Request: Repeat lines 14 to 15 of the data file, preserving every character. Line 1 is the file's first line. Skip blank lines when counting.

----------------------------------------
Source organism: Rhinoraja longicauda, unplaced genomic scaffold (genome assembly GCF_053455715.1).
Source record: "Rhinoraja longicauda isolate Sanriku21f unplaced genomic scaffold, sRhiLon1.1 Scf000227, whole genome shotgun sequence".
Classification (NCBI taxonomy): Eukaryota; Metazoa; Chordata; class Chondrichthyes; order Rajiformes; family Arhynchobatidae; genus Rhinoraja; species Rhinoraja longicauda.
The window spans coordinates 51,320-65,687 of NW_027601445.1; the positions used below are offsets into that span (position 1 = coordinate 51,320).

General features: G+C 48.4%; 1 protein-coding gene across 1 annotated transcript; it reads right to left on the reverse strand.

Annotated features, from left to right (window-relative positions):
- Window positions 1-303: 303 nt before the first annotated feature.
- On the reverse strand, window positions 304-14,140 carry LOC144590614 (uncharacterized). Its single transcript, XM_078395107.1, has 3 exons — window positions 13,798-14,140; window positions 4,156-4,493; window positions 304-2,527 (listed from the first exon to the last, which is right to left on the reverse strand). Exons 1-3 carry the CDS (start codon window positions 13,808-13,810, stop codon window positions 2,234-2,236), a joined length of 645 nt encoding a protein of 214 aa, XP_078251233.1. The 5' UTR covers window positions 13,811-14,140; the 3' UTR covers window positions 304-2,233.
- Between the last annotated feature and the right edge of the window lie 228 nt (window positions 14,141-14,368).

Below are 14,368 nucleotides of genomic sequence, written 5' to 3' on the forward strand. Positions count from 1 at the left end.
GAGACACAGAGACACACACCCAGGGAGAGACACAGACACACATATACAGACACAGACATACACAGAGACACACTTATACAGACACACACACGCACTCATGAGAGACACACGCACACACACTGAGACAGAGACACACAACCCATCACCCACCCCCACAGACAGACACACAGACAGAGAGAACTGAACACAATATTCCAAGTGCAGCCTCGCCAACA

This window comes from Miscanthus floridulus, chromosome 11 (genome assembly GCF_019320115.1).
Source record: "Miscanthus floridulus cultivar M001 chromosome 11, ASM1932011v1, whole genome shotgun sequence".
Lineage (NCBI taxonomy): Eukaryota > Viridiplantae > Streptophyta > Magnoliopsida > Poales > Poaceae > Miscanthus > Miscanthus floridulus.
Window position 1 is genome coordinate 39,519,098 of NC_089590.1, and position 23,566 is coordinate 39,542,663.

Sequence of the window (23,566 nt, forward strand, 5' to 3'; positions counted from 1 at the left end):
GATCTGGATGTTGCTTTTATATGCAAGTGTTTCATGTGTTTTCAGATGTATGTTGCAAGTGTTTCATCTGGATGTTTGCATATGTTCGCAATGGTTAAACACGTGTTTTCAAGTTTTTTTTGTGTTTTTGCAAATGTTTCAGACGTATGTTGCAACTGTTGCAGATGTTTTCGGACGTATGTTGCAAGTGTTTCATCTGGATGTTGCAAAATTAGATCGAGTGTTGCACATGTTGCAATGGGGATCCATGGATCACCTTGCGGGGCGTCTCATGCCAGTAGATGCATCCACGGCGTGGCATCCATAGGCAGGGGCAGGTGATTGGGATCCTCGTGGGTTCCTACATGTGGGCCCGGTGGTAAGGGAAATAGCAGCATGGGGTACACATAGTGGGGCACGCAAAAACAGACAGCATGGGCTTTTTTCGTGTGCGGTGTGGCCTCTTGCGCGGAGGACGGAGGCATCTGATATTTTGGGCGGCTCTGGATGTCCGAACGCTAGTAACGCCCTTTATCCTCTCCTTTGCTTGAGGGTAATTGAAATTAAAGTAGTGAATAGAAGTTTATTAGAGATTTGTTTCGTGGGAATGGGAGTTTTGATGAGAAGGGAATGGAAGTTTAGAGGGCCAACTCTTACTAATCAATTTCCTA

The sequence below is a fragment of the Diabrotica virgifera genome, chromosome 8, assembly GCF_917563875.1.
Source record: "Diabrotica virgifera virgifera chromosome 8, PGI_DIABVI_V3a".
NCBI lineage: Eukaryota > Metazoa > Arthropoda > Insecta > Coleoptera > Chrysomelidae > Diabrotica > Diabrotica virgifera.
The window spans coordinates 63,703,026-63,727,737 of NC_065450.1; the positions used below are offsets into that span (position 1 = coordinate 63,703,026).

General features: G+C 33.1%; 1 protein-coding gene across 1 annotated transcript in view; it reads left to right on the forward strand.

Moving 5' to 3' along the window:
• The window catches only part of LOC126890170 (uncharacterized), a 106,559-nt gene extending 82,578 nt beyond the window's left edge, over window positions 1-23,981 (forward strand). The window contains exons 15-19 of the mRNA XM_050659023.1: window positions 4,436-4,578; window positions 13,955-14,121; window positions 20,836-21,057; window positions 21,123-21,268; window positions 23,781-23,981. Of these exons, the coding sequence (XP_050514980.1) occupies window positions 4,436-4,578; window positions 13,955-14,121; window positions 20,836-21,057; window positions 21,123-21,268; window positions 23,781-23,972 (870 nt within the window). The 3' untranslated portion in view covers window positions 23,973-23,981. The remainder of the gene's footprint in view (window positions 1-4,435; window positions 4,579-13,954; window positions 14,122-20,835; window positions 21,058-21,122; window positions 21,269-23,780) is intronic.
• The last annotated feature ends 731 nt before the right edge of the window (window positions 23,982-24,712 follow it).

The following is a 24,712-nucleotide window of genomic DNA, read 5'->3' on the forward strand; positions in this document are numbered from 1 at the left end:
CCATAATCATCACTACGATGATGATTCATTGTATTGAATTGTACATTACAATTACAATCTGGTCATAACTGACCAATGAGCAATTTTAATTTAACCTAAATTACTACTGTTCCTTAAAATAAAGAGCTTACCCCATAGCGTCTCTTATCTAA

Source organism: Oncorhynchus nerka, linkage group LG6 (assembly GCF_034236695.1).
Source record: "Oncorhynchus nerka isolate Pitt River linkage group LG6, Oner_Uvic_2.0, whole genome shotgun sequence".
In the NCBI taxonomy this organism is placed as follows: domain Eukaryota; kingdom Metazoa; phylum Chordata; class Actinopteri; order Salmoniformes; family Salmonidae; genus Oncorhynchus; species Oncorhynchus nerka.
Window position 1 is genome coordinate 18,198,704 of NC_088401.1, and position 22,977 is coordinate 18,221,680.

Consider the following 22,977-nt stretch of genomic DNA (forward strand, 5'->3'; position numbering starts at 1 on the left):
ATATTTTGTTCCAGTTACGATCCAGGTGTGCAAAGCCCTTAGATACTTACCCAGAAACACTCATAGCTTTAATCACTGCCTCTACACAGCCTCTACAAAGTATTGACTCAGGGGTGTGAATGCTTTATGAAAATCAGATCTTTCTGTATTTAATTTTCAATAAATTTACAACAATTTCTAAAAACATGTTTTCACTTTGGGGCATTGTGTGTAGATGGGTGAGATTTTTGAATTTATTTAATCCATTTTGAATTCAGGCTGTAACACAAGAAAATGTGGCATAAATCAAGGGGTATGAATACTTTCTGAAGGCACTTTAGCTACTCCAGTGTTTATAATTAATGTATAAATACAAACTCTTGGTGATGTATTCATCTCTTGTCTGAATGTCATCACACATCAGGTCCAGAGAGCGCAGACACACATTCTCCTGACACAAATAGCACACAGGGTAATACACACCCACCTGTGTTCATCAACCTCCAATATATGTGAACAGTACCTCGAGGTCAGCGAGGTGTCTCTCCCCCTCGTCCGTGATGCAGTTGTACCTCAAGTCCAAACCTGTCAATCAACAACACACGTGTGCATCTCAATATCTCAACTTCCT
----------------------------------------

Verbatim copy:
Lineage (NCBI taxonomy): Eukaryota > Viridiplantae > Streptophyta > Magnoliopsida > Poales > Poaceae > Miscanthus > Miscanthus floridulus.
Window position 1 is genome coordinate 39,519,098 of NC_089590.1, and position 23,566 is coordinate 39,542,663.